Christopher Mallick Ordered to Pay $12 Million in Fraud Suit

LOS ANGELES—A Los Angeles judge has granted a motion to enforce a settlement agreement filed by the plaintiff in Fire Glow Holdings Inc. v. Christopher Mallick. Friday, Los Angeles Superior Court Judge Maureen Duffy-Lewis entered a final consent judgment against the former Epoch/Paycom and ePassporte principal in the amount of $12 million.

According to Law360, "The trust company's managing director, Greg Elias, alleged Christopher Mallick had lied about the purpose of a $15 million loan and the value of his own holdings, including defunct electronic transfer company ePassporte, before blowing the loan on a botched film project."

That project, according to the article, was the "notorious flop Middle Men, a fictionalized telling of his rise to fortune through the creation of an online payments processing company, ePassporte, which became ubiquitous as a method of payment for pornography websites." (In point of fact, ePassporte was not a consumer service, but a B-to-B payment service).

The Law360 article continues, "In Fire Glow's complaint, filed in September 2011, investor Greg Elias alleges that Mallick solicited the loan from Elias by saying that he needed the money to pay off a divorce settlement with his ex-wife. The defendant said he would give Elias a cut of ePassporte's cash flow while the loan remained outstanding, and that the potential sale of the company — which Mallick claimed had been valued by a potential buyer at $80 million — would cover Mallick's debt, Elias alleged.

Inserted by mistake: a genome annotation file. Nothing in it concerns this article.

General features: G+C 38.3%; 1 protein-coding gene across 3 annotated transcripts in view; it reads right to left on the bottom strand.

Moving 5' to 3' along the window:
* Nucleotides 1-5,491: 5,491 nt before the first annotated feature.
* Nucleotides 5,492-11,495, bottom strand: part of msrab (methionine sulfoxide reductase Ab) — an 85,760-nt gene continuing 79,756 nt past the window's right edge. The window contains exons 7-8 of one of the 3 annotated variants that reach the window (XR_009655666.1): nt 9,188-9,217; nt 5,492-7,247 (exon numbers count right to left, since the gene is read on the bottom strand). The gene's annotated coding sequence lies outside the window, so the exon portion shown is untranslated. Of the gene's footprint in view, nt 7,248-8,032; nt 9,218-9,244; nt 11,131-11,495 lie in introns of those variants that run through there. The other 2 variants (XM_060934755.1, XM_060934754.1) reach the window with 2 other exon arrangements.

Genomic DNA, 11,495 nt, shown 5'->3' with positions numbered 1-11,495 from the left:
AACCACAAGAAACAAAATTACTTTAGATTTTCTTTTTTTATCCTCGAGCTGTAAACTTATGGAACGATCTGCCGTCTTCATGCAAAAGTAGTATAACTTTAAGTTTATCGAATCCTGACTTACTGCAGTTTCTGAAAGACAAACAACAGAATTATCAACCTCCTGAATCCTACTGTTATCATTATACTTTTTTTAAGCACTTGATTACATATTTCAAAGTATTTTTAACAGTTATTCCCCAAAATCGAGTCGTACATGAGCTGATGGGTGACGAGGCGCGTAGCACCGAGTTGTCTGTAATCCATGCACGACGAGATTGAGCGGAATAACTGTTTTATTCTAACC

"But the plaintiff said media reports in September 2010 showed that Visa Inc. had severed its relationship with ePassporte, with Mallick's company dissolving the next month," it added.

According to Fire Glow's motion, Mallick in March 2013 agreed to settlement terms that included a $12 million promissory note, but "the producer failed to make the payments due under the arrangement."

Contesting those claims, Mallick, in an opposition to the motion to enforce the settlement, "argues that Fire Glow 'surreptitiously interjected' language into the consent judgment that contradicts their express agreement not to find him liable for wrongdoing, and thus allow Fire Glow to recover judgment on its fraud charge—rending the debt nondischargeable in bankruptcy."

That argument went nowhere, however, and on Friday Judge Duffy-Lewis granted the Fire Glow motion and "entered the consent judgment requiring Mallick to pay the $12 million."

Law360 also reported that Mallick has another trial to look forward to next year, one even more directly associated with his role in the disintegration of ePassporte, which officially shuttered its doors in October 2010, leaving in its wake innumerable embittered webmasters.

Mallick, the legal resource reported, is "scheduled to appear in Los Angeles Court for a 2015 trial for failing to abide by the terms of a promissory note made to an alleged ePassporte victim, whereby the plaintiff's family member is alleged to have died due to lack of medication, as a direct or proximate cause of Christopher Mallick's negligence."